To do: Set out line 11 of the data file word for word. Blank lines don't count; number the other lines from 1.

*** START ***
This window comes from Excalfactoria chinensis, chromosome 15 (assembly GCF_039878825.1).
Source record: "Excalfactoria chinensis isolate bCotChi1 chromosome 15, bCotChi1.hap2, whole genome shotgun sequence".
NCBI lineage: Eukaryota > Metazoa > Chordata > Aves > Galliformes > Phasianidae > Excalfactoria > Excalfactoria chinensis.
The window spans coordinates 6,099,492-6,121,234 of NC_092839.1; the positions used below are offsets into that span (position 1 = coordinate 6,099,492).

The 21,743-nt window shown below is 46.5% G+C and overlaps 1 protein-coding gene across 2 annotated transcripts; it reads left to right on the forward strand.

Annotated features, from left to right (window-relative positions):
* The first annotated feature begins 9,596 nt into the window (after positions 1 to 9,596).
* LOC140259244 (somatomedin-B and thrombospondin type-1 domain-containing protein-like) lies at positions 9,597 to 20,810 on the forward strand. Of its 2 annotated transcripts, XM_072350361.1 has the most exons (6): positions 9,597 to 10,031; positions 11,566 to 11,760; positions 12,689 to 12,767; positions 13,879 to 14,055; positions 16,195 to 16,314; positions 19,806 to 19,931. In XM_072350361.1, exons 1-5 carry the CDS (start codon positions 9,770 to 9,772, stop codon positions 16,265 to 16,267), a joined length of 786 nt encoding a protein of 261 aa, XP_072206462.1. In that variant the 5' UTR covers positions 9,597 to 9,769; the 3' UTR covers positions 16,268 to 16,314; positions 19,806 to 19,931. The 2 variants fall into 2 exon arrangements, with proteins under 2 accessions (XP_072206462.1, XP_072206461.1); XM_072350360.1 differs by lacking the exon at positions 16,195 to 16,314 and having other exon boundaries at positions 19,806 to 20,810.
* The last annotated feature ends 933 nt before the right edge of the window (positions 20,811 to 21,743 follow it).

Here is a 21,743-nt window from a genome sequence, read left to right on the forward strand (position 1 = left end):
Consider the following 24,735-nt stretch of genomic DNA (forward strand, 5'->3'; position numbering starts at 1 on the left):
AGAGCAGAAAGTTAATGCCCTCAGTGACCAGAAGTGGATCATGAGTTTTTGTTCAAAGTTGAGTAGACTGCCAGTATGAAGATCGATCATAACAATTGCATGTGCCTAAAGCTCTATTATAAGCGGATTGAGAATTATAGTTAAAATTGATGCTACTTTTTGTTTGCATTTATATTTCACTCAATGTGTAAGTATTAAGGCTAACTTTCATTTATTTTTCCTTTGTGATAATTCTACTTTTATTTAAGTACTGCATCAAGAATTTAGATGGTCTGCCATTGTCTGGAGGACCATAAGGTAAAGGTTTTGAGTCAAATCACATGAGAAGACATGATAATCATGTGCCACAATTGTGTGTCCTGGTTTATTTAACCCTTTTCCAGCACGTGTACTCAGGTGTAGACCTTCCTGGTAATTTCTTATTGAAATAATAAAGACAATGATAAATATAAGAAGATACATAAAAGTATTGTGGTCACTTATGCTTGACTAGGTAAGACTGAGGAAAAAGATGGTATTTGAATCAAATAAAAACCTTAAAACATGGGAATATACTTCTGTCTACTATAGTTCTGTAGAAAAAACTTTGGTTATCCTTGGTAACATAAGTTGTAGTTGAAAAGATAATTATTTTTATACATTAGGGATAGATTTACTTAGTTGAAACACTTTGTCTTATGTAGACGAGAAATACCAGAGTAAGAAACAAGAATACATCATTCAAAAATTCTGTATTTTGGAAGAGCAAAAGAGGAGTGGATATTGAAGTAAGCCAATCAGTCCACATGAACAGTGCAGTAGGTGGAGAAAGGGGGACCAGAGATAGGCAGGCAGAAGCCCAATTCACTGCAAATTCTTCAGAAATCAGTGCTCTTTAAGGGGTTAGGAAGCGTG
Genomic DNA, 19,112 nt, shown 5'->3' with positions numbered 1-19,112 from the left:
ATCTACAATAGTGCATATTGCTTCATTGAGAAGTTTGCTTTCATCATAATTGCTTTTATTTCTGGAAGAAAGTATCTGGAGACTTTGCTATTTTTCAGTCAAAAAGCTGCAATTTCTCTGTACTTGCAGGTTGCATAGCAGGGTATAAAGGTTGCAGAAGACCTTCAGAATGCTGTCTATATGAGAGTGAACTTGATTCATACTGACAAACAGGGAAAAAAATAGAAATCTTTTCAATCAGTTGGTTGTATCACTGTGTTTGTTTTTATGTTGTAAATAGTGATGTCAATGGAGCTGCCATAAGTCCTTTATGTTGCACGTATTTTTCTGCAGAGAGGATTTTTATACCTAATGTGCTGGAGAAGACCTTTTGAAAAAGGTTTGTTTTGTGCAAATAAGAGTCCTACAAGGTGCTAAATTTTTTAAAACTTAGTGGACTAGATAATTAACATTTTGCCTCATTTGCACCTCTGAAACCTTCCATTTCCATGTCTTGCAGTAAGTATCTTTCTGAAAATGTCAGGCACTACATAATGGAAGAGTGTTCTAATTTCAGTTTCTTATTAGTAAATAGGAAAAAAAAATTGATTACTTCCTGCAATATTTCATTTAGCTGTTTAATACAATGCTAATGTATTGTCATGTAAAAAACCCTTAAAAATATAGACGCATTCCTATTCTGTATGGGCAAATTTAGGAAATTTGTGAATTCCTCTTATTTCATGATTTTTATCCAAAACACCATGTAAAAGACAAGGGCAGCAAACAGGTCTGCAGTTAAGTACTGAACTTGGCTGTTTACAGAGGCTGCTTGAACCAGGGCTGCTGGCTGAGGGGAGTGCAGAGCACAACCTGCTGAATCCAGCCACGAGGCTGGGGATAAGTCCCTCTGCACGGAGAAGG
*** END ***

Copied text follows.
Consider the following 24,735-nt stretch of genomic DNA (forward strand, 5'->3'; position numbering starts at 1 on the left):